Muriel Spark is an endless delight and not nearly enough good films have been based on her books. This film for television has a stellar cast and does a reasonable job of portraying her macabre humour, though it loses the subtlety of her novel (as inevitably movies seem to do) making it a little more homophobic (rather than just some of the characters being so) and spelling out the meaning in case viewers couldn’t put it together themselves. Spark has a delightful time playing with the tropes of drawing room mysteries and putting them to an altogether different aim. Well worth your time and available on YT if no where else.
Tag crime fiction
Film for a Friday: Variances (1971) #PatriciaHighsmith
I understand this may also be playing on the Criterion Channel which I do not have. Brush up your French with Pat! Honestly she’s about an advanced beginner level because I can understand most of it.
Don’t speak French? There’s also this interview over on Vimeo.
I have actually read some books lately, which seems such a novelty. Well, I’m always reading books, but for the whole of this shit year of lockdown I’ve often found it difficult to finish them even if I am enjoying them. I’ll be re-reading a bunch of books as I’m teaching the Killer Women course again (and fending off non-stop requests to over-enroll it, too). Maybe I’ll post about that collection of novels later. And there’s Highsmith’s 100 birthday next week. In the mean time:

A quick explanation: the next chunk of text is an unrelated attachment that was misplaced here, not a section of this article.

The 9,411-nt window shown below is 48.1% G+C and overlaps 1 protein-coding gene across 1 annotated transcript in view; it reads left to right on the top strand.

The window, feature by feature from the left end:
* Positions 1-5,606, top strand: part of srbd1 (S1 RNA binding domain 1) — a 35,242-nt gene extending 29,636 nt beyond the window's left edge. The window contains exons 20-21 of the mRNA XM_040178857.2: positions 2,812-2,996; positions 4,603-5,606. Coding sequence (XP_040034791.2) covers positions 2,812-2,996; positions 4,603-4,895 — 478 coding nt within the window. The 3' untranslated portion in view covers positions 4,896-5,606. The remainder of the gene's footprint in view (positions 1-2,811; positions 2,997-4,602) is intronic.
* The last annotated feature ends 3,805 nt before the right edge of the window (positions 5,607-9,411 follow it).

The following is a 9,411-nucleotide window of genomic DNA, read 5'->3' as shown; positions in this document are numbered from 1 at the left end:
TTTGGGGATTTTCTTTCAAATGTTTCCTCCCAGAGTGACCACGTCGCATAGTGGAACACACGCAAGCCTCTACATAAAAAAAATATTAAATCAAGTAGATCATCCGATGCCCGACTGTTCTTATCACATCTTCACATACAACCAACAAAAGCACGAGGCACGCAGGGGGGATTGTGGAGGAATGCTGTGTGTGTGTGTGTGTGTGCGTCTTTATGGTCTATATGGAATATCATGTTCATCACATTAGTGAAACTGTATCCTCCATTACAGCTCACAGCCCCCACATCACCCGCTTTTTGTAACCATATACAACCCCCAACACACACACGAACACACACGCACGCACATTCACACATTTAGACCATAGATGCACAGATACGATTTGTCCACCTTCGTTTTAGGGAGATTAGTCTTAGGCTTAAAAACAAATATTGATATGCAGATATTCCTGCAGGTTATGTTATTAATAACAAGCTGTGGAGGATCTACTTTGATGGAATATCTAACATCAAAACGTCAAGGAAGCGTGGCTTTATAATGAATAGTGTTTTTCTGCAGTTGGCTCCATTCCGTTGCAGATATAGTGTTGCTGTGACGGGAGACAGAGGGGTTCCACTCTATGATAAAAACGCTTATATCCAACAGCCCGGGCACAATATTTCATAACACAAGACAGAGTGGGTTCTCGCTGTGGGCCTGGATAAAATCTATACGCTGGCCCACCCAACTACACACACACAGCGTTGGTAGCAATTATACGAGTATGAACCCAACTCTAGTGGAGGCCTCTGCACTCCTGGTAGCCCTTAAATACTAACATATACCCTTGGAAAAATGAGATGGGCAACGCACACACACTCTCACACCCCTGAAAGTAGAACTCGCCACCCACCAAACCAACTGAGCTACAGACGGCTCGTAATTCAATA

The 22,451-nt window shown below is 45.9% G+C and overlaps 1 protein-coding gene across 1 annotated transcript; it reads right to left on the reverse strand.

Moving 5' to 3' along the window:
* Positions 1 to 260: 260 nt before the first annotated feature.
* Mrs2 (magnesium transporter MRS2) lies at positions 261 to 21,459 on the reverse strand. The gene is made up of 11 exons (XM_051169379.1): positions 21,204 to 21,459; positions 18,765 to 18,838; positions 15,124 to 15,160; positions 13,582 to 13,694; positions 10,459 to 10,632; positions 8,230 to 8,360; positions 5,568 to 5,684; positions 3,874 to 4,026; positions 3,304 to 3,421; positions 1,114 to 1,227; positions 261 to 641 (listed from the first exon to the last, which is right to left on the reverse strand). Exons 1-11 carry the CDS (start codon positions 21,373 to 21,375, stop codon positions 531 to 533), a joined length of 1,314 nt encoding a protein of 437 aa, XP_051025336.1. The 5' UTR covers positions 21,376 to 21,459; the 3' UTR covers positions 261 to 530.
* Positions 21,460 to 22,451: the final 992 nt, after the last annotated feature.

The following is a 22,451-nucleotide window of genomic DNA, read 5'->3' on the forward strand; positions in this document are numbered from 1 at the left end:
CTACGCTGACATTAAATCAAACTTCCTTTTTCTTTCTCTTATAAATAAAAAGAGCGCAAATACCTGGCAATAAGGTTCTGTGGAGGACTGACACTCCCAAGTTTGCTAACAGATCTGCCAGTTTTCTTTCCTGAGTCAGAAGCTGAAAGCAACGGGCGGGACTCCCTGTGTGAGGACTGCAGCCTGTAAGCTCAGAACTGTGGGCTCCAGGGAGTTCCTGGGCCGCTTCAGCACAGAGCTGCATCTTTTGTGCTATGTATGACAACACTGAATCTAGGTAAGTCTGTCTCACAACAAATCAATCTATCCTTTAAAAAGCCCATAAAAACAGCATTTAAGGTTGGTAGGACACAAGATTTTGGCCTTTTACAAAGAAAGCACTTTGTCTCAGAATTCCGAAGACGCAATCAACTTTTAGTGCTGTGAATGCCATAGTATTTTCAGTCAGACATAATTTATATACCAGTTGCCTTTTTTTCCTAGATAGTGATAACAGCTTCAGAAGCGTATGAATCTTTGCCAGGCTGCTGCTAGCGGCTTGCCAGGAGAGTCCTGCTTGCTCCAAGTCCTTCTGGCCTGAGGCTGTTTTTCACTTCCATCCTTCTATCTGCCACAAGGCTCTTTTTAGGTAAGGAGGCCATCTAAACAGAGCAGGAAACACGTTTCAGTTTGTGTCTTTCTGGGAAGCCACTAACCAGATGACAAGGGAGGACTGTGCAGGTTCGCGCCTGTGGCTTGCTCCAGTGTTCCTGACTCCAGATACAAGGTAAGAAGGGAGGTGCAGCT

This is a thrill ride that just doesn’t stop. It packs events plucked from the headlines with the non-stop craziness of social media, the weird exclusive life of the rich, a reclusive ex-pop star, eating disorders, jetting around Europe (ha, that’ll date it now, eh Brexiteers), hauntology (!), and the coldest killer imaginable. As usual Mina knits it all together with humour and effortlessly efficient prose. Don’t start reading this late at night — start in the morning so you can be sure to finish it.
Liz has been obsessing about Henry Darger for years. I recall a talk she gave on him and other ‘outsider artists at ICFA in the 90s or early noughties. But it was her mom who suggested putting him into a book as a detective. This book is just stuffed with the careful research she did of the era — don’t let that scare you off: it’s seamlessly knit together — including the amusement park where much of the action takes place. There’s also the nascent movie company through which Charlie Chaplin, Wallace Beery and other luminaries pass like the ambitious Glory, who wants to be an opera singer but making pictures pays better. She dazzles Pin, the girl who’s hiding as a boy and carrying the grief of a murdered sister along with some other heavy loads (also a dawning realisation about her own sexuality).
While Pin is the main anchor of the narrative, chapter to chapter we follow along other character, including the former cop/whistleblower who’s now security at the park and Darger himself, who thinks like he writes. There’s all the amusement park folk, some of whom are based on historic figures: Clyde, the black magician, Max & Maxene the ‘She Male’ and Pin’s mother who is a fortune teller. Then there’s the ride Hell’s Gate where the first murder takes place.
An ambitious weave of storylines with wildly different voices, but Hand makes it all work.